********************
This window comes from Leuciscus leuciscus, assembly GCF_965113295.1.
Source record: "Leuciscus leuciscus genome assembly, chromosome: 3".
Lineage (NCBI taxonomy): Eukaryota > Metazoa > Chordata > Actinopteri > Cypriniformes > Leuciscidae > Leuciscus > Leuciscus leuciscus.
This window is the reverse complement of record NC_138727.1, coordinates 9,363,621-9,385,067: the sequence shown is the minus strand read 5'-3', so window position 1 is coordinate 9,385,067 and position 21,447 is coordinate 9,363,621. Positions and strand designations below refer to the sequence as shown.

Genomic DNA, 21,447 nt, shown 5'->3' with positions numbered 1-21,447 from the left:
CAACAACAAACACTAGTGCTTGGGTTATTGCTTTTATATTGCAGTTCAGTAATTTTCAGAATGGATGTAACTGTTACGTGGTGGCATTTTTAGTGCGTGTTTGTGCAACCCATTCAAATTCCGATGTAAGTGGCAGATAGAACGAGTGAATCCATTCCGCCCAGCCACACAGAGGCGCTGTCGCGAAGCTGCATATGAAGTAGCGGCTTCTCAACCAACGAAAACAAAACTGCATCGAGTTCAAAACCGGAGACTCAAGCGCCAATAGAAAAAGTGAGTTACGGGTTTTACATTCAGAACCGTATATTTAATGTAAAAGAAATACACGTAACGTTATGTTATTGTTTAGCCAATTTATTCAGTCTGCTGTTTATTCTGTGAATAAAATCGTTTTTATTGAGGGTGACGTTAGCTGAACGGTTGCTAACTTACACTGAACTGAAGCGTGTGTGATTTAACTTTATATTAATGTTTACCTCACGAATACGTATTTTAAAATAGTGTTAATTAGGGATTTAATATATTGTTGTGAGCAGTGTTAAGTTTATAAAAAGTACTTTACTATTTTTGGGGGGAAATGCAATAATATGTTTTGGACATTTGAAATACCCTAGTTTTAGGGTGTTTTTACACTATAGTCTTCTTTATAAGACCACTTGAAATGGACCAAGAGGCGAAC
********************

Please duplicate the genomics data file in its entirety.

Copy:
This window comes from Leuciscus leuciscus, assembly GCF_965113295.1.
Source record: "Leuciscus leuciscus genome assembly, chromosome: 3".
Lineage (NCBI taxonomy): Eukaryota > Metazoa > Chordata > Actinopteri > Cypriniformes > Leuciscidae > Leuciscus > Leuciscus leuciscus.
This window is the reverse complement of record NC_138727.1, coordinates 9,363,621-9,385,067: the sequence shown is the minus strand read 5'-3', so window position 1 is coordinate 9,385,067 and position 21,447 is coordinate 9,363,621. Positions and strand designations below refer to the sequence as shown.

Genomic DNA, 21,447 nt, shown 5'->3' with positions numbered 1-21,447 from the left:
CAACAACAAACACTAGTGCTTGGGTTATTGCTTTTATATTGCAGTTCAGTAATTTTCAGAATGGATGTAACTGTTACGTGGTGGCATTTTTAGTGCGTGTTTGTGCAACCCATTCAAATTCCGATGTAAGTGGCAGATAGAACGAGTGAATCCATTCCGCCCAGCCACACAGAGGCGCTGTCGCGAAGCTGCATATGAAGTAGCGGCTTCTCAACCAACGAAAACAAAACTGCATCGAGTTCAAAACCGGAGACTCAAGCGCCAATAGAAAAAGTGAGTTACGGGTTTTACATTCAGAACCGTATATTTAATGTAAAAGAAATACACGTAACGTTATGTTATTGTTTAGCCAATTTATTCAGTCTGCTGTTTATTCTGTGAATAAAATCGTTTTTATTGAGGGTGACGTTAGCTGAACGGTTGCTAACTTACACTGAACTGAAGCGTGTGTGATTTAACTTTATATTAATGTTTACCTCACGAATACGTATTTTAAAATAGTGTTAATTAGGGATTTAATATATTGTTGTGAGCAGTGTTAAGTTTATAAAAAGTACTTTACTATTTTTGGGGGGAAATGCAATAATATGTTTTGGACATTTGAAATACCCTAGTTTTAGGGTGTTTTTACACTATAGTCTTCTTTATAAGACCACTTGAAATGGACCAAGAGGCGAAC